Fact: It depends on how long after a tick bite we’re talking about, says Mead. “The most widely-used test for Lyme disease doesn’t test for the organism itself, but for antibodies that your immune system makes,” he says. “When you are first infected, your body hasn’t had time to make those antibodies, and you can test negative in the early stages of the disease.”
If, however, someone has been infected for months or even years without knowing it, — say they go to a doctor for symptoms of arthritis and don’t even recall having a summer fever the year before — “then the test is quite good for detecting infection,” he says.
Myth: You Can Get Lyme Disease Everywhere In The U.S.
Fact: More than 97 percent of all cases of Lyme disease occur in the northeastern and north-central parts of the country, says Mead. Your chances of being bitten by an infected tick outside of those regions are very small. While there have indeed been reported cases in nearly all 50 states, Lyme disease is reported by state of residence, not necessarily the state of infection. A child from Wyoming who spends the summer in Pennsylvania with Grandma and comes down with Lyme disease will count as a reported case for Wyoming, says Mead, even though her chances of getting Lyme in her homestate are tiny.
Myth: Lyme Disease Can Spread Between People
Fact: From time to time you do see a husband and a wife, for example, who both come down with Lyme disease around the same time, says Mead, but there’s no solid evidence to support the idea that one of them passed it to the other. It’s much more likely that they were both bitten by ticks, especially since young ticks can be so small, he says.
Myth: You Can Get Lyme Disease From A Pet
Fact: Fido and Fluffy can get Lyme disease, but there is no evidence to suggest pets can spread the disease to humans. However, “pets are important vehicles for ticks to get into the household and come into contact with humans,” Mead says. Pet owners may want to consider tick control powders, sprays, collars or other products for their furry friends.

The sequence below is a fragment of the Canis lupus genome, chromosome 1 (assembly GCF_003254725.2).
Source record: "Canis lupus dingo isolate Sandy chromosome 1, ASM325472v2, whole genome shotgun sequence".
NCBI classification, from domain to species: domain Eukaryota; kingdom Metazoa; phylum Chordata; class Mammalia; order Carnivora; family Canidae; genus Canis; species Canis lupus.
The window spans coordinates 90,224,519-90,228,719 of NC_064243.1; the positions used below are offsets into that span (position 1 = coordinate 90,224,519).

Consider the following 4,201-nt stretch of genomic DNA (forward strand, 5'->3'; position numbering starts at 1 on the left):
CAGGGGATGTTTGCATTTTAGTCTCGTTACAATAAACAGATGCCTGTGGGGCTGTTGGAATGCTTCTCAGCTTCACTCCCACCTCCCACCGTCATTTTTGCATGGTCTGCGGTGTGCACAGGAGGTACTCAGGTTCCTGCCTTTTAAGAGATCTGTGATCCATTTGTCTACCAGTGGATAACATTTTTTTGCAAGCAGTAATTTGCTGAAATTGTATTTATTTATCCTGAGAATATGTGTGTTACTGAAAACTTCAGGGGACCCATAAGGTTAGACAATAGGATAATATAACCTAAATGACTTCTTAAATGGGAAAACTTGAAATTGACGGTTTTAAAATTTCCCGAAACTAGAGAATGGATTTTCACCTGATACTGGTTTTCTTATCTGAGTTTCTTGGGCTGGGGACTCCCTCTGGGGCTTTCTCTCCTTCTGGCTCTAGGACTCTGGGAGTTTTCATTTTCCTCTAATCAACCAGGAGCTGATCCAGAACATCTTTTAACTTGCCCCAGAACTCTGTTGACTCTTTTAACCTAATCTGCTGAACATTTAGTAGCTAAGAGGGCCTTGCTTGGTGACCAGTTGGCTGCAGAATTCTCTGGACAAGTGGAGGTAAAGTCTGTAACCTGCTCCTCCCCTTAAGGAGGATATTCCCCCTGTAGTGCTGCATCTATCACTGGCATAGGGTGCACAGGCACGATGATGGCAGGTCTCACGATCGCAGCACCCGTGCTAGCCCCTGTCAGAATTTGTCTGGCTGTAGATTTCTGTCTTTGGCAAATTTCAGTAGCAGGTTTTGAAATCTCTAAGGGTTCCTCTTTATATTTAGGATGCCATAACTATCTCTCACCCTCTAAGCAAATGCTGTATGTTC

Via HUFF POST
They are waiting in the grass, weeds, and the trees. Waiting for people and their pets to walk by so they can hitch a ride and steal a meal.
As the weather warms up, ticks and mosquitoes get busy biting people and animals and in the process, sometimes transmitting illness.
A tick bite can spread Rocky Mountain spotted fever, Lyme disease, tularemia and ehrlichiosis, according to the Illinois Department of Public Health. The tickborne diseases can cause mild symptoms, severe infections requiring hospitalization and in some cases, death.
Last year in Illinois, there were 50 cases of ehrlichiosis, four cases of tularemia, 204 cases of Lyme disease and 151 cases of Rocky Mountain spotted fever.
One person died after being bitten by a tick.
“Diagnosing tickborne illness is based largely on the patient’s knowledge that they’ve been bitten by a tick and the signs and symptoms of illness,” said Illinois Department of Public Health Director Dr. LaMar Hasbrouck. “While antibiotics can treat illnesses due to tick bites, it’s best to avoid tick bites altogether by taking some simple precautions.”
The Illinois Department of Public Health has made the following recommendations to avoid tick bites:
- Walk in the center of trails so weeds do not brush against you.
- Use repellent that contains 20 percent to 30 percent DEET on exposed skin. Always follow product instructions.
- Use products that contain permethrin to treat clothing and gear, such as boots, pants (especially the cuffs), socks and tents. Or look for clothing pre-treated with permethrin.
- Tuck long pants into your socks and boots. Wearing light-colored pants makes ticks easier to see.
- In areas where there are ticks, check yourself, children and other family members every two to three hours for ticks, especially the ears, hair, neck, legs and between the toes.
- If you let your pets outdoors, check them often for ticks. Ticks can “hitch a ride” on your pets, but fall off in your home before they feed. Tick collars, sprays, shampoos, or monthly top spot medications help protect against ticks.
- If you do find a tick, on yourself, others or pets, remove it promptly. The best way to remove a tick is to grasp it with fine-point tweezers as close to the skin as possible and gently, but firmly, pull it straight out. Do not twist or jerk the tick. Wash the bite area and your hands thoroughly with soap and water and apply an antiseptic to the bite site.
- If an individual experiences a rash that looks like a bulls-eye or a rash anywhere on the body within two weeks of a tick bite, call a doctor. A doctor should also be notified if an individual experienced unexplained illness accompanied by a fever within two weeks of a tick bite.
WEST NILE VIRUS